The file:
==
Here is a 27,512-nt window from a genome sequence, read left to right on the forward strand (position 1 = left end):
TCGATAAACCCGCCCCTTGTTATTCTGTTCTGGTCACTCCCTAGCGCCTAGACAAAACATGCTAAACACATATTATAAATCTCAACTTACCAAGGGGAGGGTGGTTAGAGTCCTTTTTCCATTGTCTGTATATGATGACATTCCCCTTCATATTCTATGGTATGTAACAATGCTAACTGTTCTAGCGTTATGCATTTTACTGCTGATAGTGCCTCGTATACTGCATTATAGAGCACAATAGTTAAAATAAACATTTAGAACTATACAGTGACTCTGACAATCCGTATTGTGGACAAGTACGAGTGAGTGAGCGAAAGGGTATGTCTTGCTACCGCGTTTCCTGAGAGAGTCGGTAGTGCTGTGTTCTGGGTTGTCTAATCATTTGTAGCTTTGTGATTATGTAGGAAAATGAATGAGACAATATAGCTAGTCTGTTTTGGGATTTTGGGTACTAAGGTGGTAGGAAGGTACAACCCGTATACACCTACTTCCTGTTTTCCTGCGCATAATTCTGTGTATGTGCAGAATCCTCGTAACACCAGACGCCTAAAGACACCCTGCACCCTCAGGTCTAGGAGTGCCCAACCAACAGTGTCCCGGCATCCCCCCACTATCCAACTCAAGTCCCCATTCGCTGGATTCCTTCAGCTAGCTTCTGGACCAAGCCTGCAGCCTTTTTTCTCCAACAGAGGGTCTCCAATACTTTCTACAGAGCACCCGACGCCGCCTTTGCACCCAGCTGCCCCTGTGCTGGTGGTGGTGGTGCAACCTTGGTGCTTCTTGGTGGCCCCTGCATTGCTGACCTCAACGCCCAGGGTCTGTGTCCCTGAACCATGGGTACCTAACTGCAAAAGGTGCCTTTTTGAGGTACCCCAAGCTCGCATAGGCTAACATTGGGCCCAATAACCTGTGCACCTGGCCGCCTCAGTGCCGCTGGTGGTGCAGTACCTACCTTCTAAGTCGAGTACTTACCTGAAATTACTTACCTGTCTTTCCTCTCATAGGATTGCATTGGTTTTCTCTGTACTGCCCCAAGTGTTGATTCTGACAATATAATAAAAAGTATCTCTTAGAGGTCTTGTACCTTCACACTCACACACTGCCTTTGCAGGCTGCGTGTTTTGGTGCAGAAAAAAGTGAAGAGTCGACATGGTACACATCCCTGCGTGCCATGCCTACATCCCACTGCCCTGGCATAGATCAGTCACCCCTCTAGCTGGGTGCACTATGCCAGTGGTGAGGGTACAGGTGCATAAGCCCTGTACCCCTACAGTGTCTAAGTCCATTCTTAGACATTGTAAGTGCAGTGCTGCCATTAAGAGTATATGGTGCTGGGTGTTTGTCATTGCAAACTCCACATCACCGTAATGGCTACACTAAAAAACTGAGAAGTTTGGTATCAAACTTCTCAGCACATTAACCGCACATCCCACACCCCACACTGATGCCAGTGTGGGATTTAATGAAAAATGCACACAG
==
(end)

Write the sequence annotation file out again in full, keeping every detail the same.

Here is a 27,512-nt window from a genome sequence, read left to right on the forward strand (position 1 = left end):
TCGATAAACCCGCCCCTTGTTATTCTGTTCTGGTCACTCCCTAGCGCCTAGACAAAACATGCTAAACACATATTATAAATCTCAACTTACCAAGGGGAGGGTGGTTAGAGTCCTTTTTCCATTGTCTGTATATGATGACATTCCCCTTCATATTCTATGGTATGTAACAATGCTAACTGTTCTAGCGTTATGCATTTTACTGCTGATAGTGCCTCGTATACTGCATTATAGAGCACAATAGTTAAAATAAACATTTAGAACTATACAGTGACTCTGACAATCCGTATTGTGGACAAGTACGAGTGAGTGAGCGAAAGGGTATGTCTTGCTACCGCGTTTCCTGAGAGAGTCGGTAGTGCTGTGTTCTGGGTTGTCTAATCATTTGTAGCTTTGTGATTATGTAGGAAAATGAATGAGACAATATAGCTAGTCTGTTTTGGGATTTTGGGTACTAAGGTGGTAGGAAGGTACAACCCGTATACACCTACTTCCTGTTTTCCTGCGCATAATTCTGTGTATGTGCAGAATCCTCGTAACACCAGACGCCTAAAGACACCCTGCACCCTCAGGTCTAGGAGTGCCCAACCAACAGTGTCCCGGCATCCCCCCACTATCCAACTCAAGTCCCCATTCGCTGGATTCCTTCAGCTAGCTTCTGGACCAAGCCTGCAGCCTTTTTTCTCCAACAGAGGGTCTCCAATACTTTCTACAGAGCACCCGACGCCGCCTTTGCACCCAGCTGCCCCTGTGCTGGTGGTGGTGGTGCAACCTTGGTGCTTCTTGGTGGCCCCTGCATTGCTGACCTCAACGCCCAGGGTCTGTGTCCCTGAACCATGGGTACCTAACTGCAAAAGGTGCCTTTTTGAGGTACCCCAAGCTCGCATAGGCTAACATTGGGCCCAATAACCTGTGCACCTGGCCGCCTCAGTGCCGCTGGTGGTGCAGTACCTACCTTCTAAGTCGAGTACTTACCTGAAATTACTTACCTGTCTTTCCTCTCATAGGATTGCATTGGTTTTCTCTGTACTGCCCCAAGTGTTGATTCTGACAATATAATAAAAAGTATCTCTTAGAGGTCTTGTACCTTCACACTCACACACTGCCTTTGCAGGCTGCGTGTTTTGGTGCAGAAAAAAGTGAAGAGTCGACATGGTACACATCCCTGCGTGCCATGCCTACATCCCACTGCCCTGGCATAGATCAGTCACCCCTCTAGCTGGGTGCACTATGCCAGTGGTGAGGGTACAGGTGCATAAGCCCTGTACCCCTACAGTGTCTAAGTCCATTCTTAGACATTGTAAGTGCAGTGCTGCCATTAAGAGTATATGGTGCTGGGTGTTTGTCATTGCAAACTCCACATCACCGTAATGGCTACACTAAAAAACTGAGAAGTTTGGTATCAAACTTCTCAGCACATTAACCGCACATCCCACACCCCACACTGATGCCAGTGTGGGATTTAATGAAAAATGCACACAG